John Tolley, October 4, 2016
Currently to treat the insidious autoimmune disease Multiple Sclerosis, you suppress the immune system wholesale. This slows the progression of the MS, but at the cost of weakening the body's defenses.
But what if that wasn't the only way? What if you could "hack" the immune system and "reprogram" it to maintain its defensive integrity while slowing the progression of MS? Researchers at the University of Maryland's Fischell Department of Bioengineering and UMD School of Medicine may have done just that.
MS pits the body against itself. For reasons unknown, it causes the immune system's T cells attack the myelin sheath that insulates nerve cells in the brain causing their signals to become muted or distorted. Sufferers experience decreased motor function and coordination, problems with vision, and fatigue among other symptoms.
"Our lab is combining immunology and nanotechnology to reprogram how the immune system responds to self-cells in the brain that are mistakenly attacked during MS," explained Christopher Jewell speaking to the UMD Right Now. Jewell, an assistant professor of bioengineering at UMD and a lead researcher on the study, added that his team hopes to show that "therapeutic effects result from repair and remyelination in the brain."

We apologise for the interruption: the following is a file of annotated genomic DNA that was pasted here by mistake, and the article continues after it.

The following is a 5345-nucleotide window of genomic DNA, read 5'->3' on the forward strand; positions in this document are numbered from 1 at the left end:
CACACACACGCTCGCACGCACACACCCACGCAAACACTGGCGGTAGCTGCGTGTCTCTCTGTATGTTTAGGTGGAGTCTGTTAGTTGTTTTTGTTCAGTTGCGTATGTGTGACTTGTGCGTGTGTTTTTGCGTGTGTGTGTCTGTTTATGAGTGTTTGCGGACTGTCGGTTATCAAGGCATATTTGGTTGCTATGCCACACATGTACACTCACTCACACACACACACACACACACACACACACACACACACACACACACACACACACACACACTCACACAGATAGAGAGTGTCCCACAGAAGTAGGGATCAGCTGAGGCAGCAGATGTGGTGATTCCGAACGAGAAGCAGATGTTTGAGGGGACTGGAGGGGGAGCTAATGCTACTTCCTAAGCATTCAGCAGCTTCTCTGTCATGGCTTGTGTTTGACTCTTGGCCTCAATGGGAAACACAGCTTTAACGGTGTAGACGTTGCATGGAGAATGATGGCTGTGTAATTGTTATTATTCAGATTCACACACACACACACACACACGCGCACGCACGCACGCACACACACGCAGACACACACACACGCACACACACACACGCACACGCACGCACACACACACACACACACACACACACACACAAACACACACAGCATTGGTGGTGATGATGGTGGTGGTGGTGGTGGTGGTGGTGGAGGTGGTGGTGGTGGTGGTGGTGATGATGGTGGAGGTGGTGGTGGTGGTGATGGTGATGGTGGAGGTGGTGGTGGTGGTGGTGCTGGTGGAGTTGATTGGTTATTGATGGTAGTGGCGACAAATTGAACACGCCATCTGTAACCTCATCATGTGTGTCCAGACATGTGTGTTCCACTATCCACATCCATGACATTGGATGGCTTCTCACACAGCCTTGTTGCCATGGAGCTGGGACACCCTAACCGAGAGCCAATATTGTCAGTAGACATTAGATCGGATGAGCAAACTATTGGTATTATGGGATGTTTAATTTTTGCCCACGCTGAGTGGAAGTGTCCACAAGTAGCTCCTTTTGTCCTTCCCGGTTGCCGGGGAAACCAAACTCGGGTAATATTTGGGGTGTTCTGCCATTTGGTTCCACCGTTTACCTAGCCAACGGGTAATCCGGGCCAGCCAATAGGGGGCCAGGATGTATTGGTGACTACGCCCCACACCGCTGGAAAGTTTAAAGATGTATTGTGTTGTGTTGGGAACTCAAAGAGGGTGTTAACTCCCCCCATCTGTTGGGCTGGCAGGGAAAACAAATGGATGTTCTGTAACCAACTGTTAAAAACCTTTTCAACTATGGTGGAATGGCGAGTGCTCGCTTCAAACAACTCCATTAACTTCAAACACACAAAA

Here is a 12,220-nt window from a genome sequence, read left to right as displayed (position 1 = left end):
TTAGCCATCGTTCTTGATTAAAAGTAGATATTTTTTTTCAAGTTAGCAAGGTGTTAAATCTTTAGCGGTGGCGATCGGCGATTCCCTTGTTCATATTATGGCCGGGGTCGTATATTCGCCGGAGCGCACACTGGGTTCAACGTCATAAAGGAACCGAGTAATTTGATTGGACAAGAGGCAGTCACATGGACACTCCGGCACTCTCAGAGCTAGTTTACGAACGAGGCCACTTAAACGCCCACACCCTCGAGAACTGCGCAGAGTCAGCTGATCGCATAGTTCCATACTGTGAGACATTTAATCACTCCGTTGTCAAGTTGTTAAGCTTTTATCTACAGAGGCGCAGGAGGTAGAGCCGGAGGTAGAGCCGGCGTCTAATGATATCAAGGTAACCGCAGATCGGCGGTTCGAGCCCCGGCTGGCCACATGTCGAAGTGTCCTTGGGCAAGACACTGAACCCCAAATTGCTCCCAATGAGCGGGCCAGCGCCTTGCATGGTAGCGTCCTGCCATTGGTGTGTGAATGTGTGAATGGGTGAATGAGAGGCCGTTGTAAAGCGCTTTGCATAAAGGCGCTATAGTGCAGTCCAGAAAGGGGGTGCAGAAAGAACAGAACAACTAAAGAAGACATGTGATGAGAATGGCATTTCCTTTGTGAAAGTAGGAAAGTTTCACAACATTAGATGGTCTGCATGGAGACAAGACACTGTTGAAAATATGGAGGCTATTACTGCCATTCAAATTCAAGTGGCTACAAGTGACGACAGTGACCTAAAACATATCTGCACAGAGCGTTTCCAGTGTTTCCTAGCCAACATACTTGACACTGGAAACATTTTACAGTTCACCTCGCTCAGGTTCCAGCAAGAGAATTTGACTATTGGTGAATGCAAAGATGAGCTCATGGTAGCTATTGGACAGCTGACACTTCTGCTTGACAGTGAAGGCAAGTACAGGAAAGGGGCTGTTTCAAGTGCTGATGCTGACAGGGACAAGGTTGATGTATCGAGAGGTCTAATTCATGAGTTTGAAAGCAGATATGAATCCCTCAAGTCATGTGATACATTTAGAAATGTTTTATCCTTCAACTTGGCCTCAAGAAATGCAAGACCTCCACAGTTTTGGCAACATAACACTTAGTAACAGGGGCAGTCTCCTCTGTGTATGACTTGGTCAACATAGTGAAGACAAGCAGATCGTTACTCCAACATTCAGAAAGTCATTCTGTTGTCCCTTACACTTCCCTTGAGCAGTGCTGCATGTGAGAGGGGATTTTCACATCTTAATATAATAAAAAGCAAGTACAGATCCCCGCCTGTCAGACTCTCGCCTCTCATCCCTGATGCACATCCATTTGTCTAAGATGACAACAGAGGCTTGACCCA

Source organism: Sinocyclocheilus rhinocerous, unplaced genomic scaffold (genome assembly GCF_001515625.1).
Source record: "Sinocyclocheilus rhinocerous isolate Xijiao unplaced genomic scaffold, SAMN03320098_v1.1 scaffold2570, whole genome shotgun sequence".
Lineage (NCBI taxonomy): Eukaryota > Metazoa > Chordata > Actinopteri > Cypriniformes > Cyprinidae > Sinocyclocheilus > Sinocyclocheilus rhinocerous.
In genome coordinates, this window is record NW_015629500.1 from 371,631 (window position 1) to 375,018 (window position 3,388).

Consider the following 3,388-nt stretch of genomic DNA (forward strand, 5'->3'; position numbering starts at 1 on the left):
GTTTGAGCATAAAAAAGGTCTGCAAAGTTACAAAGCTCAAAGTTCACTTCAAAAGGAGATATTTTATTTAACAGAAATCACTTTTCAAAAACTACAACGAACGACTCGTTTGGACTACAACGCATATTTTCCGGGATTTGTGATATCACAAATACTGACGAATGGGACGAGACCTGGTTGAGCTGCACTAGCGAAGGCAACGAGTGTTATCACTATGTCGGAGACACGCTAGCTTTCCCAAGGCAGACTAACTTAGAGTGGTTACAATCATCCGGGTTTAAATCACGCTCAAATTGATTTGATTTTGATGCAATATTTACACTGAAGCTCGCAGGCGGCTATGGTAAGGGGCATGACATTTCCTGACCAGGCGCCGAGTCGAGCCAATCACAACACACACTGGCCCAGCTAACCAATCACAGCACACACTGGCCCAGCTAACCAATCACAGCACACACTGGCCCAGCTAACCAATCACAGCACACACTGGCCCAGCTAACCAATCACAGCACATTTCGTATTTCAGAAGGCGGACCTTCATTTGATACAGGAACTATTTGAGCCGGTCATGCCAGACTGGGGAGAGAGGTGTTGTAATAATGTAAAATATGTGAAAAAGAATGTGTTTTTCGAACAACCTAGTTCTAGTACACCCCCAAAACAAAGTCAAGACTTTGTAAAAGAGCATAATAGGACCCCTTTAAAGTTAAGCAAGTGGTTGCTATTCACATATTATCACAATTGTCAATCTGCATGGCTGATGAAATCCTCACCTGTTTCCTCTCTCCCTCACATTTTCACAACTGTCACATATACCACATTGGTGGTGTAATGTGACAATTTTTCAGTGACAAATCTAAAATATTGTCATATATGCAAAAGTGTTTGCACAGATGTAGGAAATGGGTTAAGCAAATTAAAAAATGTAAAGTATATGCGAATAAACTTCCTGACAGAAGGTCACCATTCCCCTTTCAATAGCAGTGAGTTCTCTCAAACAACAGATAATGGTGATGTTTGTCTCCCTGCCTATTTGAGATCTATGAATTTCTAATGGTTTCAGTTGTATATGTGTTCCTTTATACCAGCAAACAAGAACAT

Using intra-lymph node injection, biodegradable polymers are used to carry chemical signals that promote the creation of regulatory immune cells that halt attacks on myelin. By slowly releasing these chemical signals, the lymph node is "reprogrammed" to continue producing these helpful immune cells. This means that one treatment may effectively reverse MS-related paralysis and other symptoms.
The team still has a far more research to conduct, but early tests in rodents have proved extremely promising and the findings were recently published in the journal Cell Reports. The team also received a $600,000 research grant from the National Multiple Sclerosis Society.